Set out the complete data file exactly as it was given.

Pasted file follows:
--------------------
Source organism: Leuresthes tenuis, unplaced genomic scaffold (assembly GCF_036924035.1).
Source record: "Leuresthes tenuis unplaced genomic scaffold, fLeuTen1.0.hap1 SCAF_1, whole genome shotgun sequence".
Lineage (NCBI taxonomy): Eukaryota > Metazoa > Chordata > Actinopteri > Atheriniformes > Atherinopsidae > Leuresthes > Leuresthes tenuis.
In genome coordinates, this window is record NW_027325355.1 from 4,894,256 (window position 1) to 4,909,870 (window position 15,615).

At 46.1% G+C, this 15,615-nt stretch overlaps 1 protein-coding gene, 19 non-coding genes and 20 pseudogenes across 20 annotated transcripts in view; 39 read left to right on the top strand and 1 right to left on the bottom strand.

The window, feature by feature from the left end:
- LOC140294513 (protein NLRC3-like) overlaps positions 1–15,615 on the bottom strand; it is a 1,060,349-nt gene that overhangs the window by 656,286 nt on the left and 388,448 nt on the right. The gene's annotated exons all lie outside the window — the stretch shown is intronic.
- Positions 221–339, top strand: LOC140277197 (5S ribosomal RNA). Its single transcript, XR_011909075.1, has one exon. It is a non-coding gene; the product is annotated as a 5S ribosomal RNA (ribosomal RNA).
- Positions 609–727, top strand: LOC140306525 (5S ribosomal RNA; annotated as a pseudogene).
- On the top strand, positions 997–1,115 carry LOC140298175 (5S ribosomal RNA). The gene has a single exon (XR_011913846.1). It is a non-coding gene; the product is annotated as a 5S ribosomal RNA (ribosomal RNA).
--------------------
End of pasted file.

Source organism: Leuresthes tenuis, unplaced genomic scaffold (assembly GCF_036924035.1).
Source record: "Leuresthes tenuis unplaced genomic scaffold, fLeuTen1.0.hap1 SCAF_1, whole genome shotgun sequence".
Lineage (NCBI taxonomy): Eukaryota > Metazoa > Chordata > Actinopteri > Atheriniformes > Atherinopsidae > Leuresthes > Leuresthes tenuis.
In genome coordinates, this window is record NW_027325355.1 from 4,894,256 (window position 1) to 4,909,870 (window position 15,615).

At 46.1% G+C, this 15,615-nt stretch overlaps 1 protein-coding gene, 19 non-coding genes and 20 pseudogenes across 20 annotated transcripts in view; 39 read left to right on the top strand and 1 right to left on the bottom strand.

The window, feature by feature from the left end:
- LOC140294513 (protein NLRC3-like) overlaps positions 1–15,615 on the bottom strand; it is a 1,060,349-nt gene that overhangs the window by 656,286 nt on the left and 388,448 nt on the right. The gene's annotated exons all lie outside the window — the stretch shown is intronic.
- Positions 221–339, top strand: LOC140277197 (5S ribosomal RNA). Its single transcript, XR_011909075.1, has one exon. It is a non-coding gene; the product is annotated as a 5S ribosomal RNA (ribosomal RNA).
- Positions 609–727, top strand: LOC140306525 (5S ribosomal RNA; annotated as a pseudogene).
- On the top strand, positions 997–1,115 carry LOC140298175 (5S ribosomal RNA). The gene has a single exon (XR_011913846.1). It is a non-coding gene; the product is annotated as a 5S ribosomal RNA (ribosomal RNA).